Sweat and evaporation
Your body needs to keep its internal temperature constant in order to function properly. Even small changes of a few degrees in body temperature can have life-threatening results. Sweating results from your body trying to cool itself.
An average healthy adult loses from half a liter to a liter of sweat per day. During an intense workout or in hot environments, sweating can be increased to more than two liters per hour. Lost fluids must be restored by drinking sufficiently, since a fluid imbalance can again have bad consequences for your health.
Since there are a lot of opinions to the contrary, I want to repeat my understanding that sweating does not help you lose weight permenently. Although sweating does burn some calories, I do not believe it builds up to anything substantial. Any weight loss induced by sweating is, in my opinion, recovered as soon as you drink a glass of water.
To see how sweating works, let's start with some background information from the excellent (although expensive) book Biology, fourth edition by Neil A. Campbell, University of California, pp.899-900 .
"Heat will always be conducted from a body of higher temperature to one of lower temperature."
"If you were to sit in still air [at an air temperature of 23 degrees Celsius], conduction would account only for about 1% of your heat loss, convection for about 40%, radiation for another 50% and evaporation for about 9%. A breeze of just 15 km/h will increase total heat loss substantially by increasing convection fivefold. Evaporative cooling is increased greatly by the production of sweat."
In a hot, dry environment most of the sweat evaporates into the air. This helps cooling because evaporation consumes energy and hence draws heat from your skin.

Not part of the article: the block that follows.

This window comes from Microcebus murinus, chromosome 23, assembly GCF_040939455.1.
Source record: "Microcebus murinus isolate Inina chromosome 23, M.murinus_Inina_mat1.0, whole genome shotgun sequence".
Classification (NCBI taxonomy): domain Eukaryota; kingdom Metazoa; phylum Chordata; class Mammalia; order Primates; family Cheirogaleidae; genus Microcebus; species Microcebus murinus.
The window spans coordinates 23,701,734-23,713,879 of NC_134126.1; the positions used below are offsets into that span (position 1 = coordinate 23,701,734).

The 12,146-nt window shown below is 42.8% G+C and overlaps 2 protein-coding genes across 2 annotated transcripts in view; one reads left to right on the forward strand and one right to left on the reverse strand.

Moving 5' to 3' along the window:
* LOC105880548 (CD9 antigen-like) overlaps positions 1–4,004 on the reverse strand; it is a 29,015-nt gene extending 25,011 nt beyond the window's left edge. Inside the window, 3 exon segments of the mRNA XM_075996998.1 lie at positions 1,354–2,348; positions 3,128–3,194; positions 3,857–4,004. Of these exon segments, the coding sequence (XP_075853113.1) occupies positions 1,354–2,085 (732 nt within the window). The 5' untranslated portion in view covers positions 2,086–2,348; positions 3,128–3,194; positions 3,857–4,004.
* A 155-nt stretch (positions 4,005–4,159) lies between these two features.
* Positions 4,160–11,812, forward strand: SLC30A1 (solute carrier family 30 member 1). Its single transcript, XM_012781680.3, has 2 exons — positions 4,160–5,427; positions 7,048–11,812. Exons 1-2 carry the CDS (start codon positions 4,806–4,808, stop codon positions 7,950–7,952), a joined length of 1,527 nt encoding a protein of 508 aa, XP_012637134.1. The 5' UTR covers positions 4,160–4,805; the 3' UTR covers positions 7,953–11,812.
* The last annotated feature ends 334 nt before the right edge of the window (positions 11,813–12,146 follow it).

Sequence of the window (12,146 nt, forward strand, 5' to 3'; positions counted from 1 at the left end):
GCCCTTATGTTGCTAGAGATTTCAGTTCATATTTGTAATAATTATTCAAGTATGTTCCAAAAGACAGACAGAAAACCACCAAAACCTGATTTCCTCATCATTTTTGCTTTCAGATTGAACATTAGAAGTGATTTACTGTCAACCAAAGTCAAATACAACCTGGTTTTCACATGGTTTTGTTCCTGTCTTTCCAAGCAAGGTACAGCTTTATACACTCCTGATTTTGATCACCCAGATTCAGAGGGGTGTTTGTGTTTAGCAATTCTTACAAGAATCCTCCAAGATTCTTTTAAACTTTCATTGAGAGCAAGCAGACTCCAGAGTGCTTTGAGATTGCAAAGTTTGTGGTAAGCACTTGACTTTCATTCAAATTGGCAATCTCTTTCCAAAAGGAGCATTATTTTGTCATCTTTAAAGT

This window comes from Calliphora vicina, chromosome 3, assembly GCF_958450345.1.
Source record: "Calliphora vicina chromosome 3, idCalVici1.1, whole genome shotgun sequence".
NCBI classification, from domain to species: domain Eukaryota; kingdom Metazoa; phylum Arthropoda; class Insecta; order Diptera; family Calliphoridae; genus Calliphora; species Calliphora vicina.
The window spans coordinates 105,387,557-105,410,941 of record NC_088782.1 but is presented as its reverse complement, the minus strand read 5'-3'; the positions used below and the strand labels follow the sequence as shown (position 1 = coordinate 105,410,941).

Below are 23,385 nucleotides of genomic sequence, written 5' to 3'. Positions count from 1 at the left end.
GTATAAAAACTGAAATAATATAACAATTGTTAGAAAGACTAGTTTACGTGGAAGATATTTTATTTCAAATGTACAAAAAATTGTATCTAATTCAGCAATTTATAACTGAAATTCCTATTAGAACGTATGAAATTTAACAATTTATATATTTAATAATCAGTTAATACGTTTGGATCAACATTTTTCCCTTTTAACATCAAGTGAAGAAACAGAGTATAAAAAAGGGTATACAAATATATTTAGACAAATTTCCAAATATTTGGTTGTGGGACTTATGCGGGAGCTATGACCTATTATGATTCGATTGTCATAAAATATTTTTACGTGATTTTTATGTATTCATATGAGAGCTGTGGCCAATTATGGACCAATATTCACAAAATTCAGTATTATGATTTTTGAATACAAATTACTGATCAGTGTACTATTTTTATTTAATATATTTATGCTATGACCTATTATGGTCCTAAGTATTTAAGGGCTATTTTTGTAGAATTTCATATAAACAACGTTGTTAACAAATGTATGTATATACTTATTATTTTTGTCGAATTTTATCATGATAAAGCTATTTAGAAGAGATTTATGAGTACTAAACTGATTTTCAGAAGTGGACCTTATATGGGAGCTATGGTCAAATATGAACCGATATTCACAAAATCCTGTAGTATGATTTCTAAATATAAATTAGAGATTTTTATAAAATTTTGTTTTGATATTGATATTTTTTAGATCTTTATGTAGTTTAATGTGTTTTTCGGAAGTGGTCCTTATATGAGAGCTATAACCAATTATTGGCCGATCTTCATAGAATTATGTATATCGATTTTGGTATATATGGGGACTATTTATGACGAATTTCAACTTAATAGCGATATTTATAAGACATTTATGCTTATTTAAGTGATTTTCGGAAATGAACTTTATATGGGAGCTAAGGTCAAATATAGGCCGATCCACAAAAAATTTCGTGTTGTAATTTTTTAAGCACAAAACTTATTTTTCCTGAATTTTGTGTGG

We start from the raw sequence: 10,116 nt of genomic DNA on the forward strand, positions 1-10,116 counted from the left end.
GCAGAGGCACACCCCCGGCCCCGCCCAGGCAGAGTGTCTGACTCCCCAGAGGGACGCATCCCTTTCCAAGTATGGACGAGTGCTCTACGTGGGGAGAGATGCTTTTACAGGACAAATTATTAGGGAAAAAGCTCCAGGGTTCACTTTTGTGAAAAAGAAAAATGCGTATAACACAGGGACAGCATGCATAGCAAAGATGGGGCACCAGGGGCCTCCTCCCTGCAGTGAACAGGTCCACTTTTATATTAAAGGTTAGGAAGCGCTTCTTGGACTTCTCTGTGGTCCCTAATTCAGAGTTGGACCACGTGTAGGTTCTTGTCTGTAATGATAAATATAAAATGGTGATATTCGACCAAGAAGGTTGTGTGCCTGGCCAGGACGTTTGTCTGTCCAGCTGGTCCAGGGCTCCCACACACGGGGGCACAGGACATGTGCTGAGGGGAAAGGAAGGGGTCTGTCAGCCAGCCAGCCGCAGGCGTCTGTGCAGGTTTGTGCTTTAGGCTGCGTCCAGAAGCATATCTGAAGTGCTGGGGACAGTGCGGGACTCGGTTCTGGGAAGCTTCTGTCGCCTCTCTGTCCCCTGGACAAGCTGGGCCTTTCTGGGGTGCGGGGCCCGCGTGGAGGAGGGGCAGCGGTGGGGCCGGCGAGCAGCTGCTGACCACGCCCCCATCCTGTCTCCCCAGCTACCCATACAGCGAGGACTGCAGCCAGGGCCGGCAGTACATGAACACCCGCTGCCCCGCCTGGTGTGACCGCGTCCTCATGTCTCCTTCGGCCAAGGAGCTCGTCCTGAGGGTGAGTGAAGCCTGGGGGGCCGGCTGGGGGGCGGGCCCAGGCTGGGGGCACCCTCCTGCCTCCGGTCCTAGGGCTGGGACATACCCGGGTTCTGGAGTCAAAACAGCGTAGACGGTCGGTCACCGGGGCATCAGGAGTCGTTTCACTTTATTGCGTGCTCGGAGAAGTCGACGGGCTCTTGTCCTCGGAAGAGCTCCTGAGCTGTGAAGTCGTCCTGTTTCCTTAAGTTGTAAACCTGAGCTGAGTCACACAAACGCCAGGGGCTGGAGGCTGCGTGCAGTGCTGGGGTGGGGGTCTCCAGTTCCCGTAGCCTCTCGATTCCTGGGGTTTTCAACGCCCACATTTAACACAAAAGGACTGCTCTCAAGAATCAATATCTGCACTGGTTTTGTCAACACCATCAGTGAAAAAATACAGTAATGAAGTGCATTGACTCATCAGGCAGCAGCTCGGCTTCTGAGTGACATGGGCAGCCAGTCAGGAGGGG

"However, evaporation can only occur if the surrounding air is not saturated with water molecules (that is, the relative humidity is less than 100%). This is the biological basis fot the common complaint "the heat is not as bad as the humidity."
In the sauna
In the sauna, external heat causes the body to sweat in an attempt to control its internal temperature. Air humidity varies from 10% to 25%, depending on how much löyly is used. This is not high enough to block evaporation, but may lower it somewhat, causing the body to react by sweating even more. A 15-minute sauna can induce up to half a liter of sweat.
Although skin surface temperature may rise several degrees Celsius, internal body temperature is kept relatively unchanged. Prolonged sessions in the sauna may lead to a change of a degree or two. More in this article by Mikkel Aaland.
In a Turkish (steam) bath humidity can get near the saturation point of 100% relative humidity. The body sweats a lot trying to dissipate heat with perspiration but probably does not really succeed. Even so, much of the moisture on the skin in a steam bath is due to condensed water from the steam - not from sweat.
What about a bath
Notice that evaporation (and hence sweating) does not help heat transfer in a bath, since evaporation simply does not take place underwater. Campbell adds that "water is 50-100 times more efficient than air in conducting heat."
The water in a bath is in direct contact with the skin and if we don't lie very still, it is also in constant motion, thus increasing convection. Hence most of the heat transfer in a bath occurs due to water conduction and convection. (I am assuming that the body has no way to control the amount of energy dissipated though radiation.)
If the bath water is colder than body temperature, excess body heat is very efficiently transferred through condunction and convection. I assume that one would then not sweat since there would be no need for extra heat transfer by evaporation.
If the bath water is hotter than our body temperature, most of the energy transfer occurs from the water to the bather. Very little heat is transferred away from the body. Only the unsubmerged parts of your body will be able to dissipate heat through perspiration. I am unsure whether this means that the body does not sweat, but I'm taking a guess: the body keeps sweating even if it does not benefit from it. I do not see how the body would be able to perceive that sweating does it no good and I assume it would just keep sweating.
After all this I seize the opportunity to mention two things:
- Sauna is much more than just sweating, even though one does sweat a lot. The social surrounding and traditional aspects of the sauna make up for much of its relaxing effects.
- Infrared saunas are supposed to be the easiest route to sweating, but they lack the effects of convection and conduction found in traditional saunas. See my page on Infrared heaters for more information.